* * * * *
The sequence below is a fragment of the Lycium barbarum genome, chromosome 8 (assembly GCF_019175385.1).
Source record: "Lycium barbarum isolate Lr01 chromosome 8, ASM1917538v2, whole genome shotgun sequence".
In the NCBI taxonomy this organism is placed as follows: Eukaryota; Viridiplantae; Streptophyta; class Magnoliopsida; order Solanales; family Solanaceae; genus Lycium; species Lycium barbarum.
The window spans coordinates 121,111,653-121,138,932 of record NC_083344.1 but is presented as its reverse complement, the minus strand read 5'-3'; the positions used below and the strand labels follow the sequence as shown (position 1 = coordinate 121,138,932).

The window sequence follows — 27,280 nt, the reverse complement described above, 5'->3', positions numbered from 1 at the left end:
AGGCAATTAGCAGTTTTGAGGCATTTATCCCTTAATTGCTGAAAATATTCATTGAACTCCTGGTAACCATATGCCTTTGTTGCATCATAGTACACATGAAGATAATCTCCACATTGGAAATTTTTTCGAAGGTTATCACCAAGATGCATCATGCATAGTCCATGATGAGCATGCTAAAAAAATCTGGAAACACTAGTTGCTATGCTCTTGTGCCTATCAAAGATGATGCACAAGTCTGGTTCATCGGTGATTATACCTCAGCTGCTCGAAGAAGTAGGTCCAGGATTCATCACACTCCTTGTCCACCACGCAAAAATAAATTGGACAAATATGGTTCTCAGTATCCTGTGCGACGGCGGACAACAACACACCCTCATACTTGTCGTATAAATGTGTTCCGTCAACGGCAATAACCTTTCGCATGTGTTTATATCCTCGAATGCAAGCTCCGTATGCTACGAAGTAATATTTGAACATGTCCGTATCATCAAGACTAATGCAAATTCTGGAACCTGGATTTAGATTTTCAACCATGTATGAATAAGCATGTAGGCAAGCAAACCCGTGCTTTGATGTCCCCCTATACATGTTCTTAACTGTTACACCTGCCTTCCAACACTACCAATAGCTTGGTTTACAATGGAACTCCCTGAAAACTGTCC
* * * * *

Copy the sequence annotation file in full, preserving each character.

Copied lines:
The sequence below is a fragment of the Lycium barbarum genome, chromosome 8 (assembly GCF_019175385.1).
Source record: "Lycium barbarum isolate Lr01 chromosome 8, ASM1917538v2, whole genome shotgun sequence".
In the NCBI taxonomy this organism is placed as follows: Eukaryota; Viridiplantae; Streptophyta; class Magnoliopsida; order Solanales; family Solanaceae; genus Lycium; species Lycium barbarum.
The window spans coordinates 121,111,653-121,138,932 of record NC_083344.1 but is presented as its reverse complement, the minus strand read 5'-3'; the positions used below and the strand labels follow the sequence as shown (position 1 = coordinate 121,138,932).

The window sequence follows — 27,280 nt, the reverse complement described above, 5'->3', positions numbered from 1 at the left end:
AGGCAATTAGCAGTTTTGAGGCATTTATCCCTTAATTGCTGAAAATATTCATTGAACTCCTGGTAACCATATGCCTTTGTTGCATCATAGTACACATGAAGATAATCTCCACATTGGAAATTTTTTCGAAGGTTATCACCAAGATGCATCATGCATAGTCCATGATGAGCATGCTAAAAAAATCTGGAAACACTAGTTGCTATGCTCTTGTGCCTATCAAAGATGATGCACAAGTCTGGTTCATCGGTGATTATACCTCAGCTGCTCGAAGAAGTAGGTCCAGGATTCATCACACTCCTTGTCCACCACGCAAAAATAAATTGGACAAATATGGTTCTCAGTATCCTGTGCGACGGCGGACAACAACACACCCTCATACTTGTCGTATAAATGTGTTCCGTCAACGGCAATAACCTTTCGCATGTGTTTATATCCTCGAATGCAAGCTCCGTATGCTACGAAGTAATATTTGAACATGTCCGTATCATCAAGACTAATGCAAATTCTGGAACCTGGATTTAGATTTTCAACCATGTATGAATAAGCATGTAGGCAAGCAAACCCGTGCTTTGATGTCCCCCTATACATGTTCTTAACTGTTACACCTGCCTTCCAACACTACCAATAGCTTGGTTTACAATGGAACTCCCTGAAAACTGTCC